10 Fascinating Nomadic Communities That Still Exist Today

Published 4 years ago on August 1, 2016
By vincent

Everyone has their routine whether that be going to work, school or college or having the leisure to do something else with your days but at the end of them, almost all of us have somewhere to come back to, somewhere we can call home but some communities actively avoid this stationary lifestyle. Millions of people across the globe live as nomads, going from place to place either as a means of making a living or just an existing way of life that has survived for generations.

Here we look at 10 nomadic communities and what life is like for these traveling folk.


1. Nukak Maku

The Nukak Maku live within the darkest depths of the Colombian rainforest and traverse the jungle as a community of hunter-gatherers that use the bounty around them for sustenance. Living off the wildlife, the Nukak Maku self-craft weapons, such as blowpipes and spears to bring down prey like monkeys and birds but they will not touch deer or tapirs because they believe them to be of the same origin as humans.

This way of life served them so well that they kept themselves entirely separate from the outside world right up until 1988. Devastated by illness brought by outside people and now on the verge of extinction because of the consequences of guerrilla actions in the area and the 'War on Drugs', they are the last nomadic tribe in Colombia.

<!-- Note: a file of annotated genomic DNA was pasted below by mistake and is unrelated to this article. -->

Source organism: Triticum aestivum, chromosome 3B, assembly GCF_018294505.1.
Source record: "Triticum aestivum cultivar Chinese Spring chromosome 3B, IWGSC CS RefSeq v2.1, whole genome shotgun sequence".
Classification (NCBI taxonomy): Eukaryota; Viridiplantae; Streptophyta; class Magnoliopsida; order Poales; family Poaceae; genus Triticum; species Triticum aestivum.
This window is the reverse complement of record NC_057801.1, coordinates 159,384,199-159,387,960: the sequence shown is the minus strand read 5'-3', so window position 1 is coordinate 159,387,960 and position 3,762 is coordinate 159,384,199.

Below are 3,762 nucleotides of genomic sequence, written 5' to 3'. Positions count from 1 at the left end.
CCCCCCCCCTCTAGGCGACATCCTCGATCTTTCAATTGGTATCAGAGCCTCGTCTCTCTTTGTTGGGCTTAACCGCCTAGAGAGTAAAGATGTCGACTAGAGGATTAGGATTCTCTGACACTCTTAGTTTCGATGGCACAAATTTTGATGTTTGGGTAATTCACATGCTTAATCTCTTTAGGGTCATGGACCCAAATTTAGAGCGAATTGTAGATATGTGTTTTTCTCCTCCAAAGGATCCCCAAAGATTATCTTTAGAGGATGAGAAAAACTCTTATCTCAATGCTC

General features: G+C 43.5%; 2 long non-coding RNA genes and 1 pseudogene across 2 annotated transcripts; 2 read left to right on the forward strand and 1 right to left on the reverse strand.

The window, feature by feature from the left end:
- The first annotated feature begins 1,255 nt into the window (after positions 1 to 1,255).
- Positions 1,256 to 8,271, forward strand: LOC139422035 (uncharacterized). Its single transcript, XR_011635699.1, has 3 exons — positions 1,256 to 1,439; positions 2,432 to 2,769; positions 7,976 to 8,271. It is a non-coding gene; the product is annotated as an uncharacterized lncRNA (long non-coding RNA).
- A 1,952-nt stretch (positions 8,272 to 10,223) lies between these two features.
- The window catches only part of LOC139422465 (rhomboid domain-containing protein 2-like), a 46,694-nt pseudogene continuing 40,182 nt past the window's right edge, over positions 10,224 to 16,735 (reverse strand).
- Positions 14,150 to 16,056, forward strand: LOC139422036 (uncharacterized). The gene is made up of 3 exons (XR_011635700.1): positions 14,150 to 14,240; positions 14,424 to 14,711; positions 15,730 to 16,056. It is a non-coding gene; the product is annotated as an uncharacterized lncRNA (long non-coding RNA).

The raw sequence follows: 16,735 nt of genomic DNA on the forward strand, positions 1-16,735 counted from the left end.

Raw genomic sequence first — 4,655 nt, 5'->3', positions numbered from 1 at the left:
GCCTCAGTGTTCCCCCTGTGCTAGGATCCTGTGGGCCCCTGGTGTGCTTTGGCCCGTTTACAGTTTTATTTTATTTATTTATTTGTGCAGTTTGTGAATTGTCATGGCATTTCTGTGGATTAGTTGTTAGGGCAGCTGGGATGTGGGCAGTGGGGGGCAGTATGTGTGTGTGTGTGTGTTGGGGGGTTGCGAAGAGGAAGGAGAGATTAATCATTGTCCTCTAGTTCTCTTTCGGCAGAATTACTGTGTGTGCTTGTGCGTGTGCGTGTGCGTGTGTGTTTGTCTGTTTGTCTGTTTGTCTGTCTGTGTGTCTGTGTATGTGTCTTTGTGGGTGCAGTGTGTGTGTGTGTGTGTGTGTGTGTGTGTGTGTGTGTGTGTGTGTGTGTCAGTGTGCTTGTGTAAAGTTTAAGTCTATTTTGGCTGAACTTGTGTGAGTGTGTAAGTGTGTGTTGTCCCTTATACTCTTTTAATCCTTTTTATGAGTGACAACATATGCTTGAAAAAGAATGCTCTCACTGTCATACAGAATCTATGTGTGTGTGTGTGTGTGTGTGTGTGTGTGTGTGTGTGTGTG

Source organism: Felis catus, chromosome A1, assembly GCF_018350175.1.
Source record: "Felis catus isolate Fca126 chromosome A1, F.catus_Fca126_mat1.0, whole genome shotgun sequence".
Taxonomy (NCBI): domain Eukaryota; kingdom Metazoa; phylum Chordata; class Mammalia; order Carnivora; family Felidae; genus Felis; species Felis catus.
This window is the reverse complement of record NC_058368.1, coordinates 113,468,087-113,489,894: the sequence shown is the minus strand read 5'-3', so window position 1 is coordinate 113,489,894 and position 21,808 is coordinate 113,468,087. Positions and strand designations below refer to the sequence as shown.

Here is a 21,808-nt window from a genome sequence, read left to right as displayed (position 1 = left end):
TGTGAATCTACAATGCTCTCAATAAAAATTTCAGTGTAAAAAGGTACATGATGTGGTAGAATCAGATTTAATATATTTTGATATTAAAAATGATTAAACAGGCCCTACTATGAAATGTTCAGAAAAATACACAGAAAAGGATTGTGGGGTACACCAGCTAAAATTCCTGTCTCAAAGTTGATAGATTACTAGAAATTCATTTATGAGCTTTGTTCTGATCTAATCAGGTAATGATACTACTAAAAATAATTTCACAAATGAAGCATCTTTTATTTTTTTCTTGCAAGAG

2. Sarakatsani

A group that has now largely moved away from their nomadic origins but still tries to maintain their culture, the Sarakatsani are from Greece and have been nomads since 4AD. 

This means that their way of life has strong connections to pre-classical Greece and they are thought to have been descended from the Dorian Greeks who became shepherds after isolating themselves in the mountains although no one is entirely sure of their origins.


3. Irish Travellers

Although referred to as Irish travelers, this nomadic group are an ethnic group separate from the Irish with their own language that derives from both Irish and Romani. Although they predominantly make money from trade in such things as scrap metal and greyhound breeding, for the most part, they keep themselves separate from other cultures.

Irish travelers are found all over Ireland as well as parts of Britain and have an unfortunate level of notoriety in pop-culture. With roots in Catholicism, these travelers are often incorrectly referred to as 'gypsies' which is actually a term for Romani Gypsies, a separate nomadic group found across parts of Europe.


4. Bedouin

One of the largest nomadic communities in the world today, there is around 21 million Bedouin with a name that means 'desert dwellers' in Arabic. Their own language is considered to be one of the purest forms of Arabic and is part of a culture that, even those who have moved away from the nomadic lifestyle, try and maintain. A lot of their travel comes from a constant need to find new water sources as they have lived in the desert for over a millennium.

Image Source: via Pixabay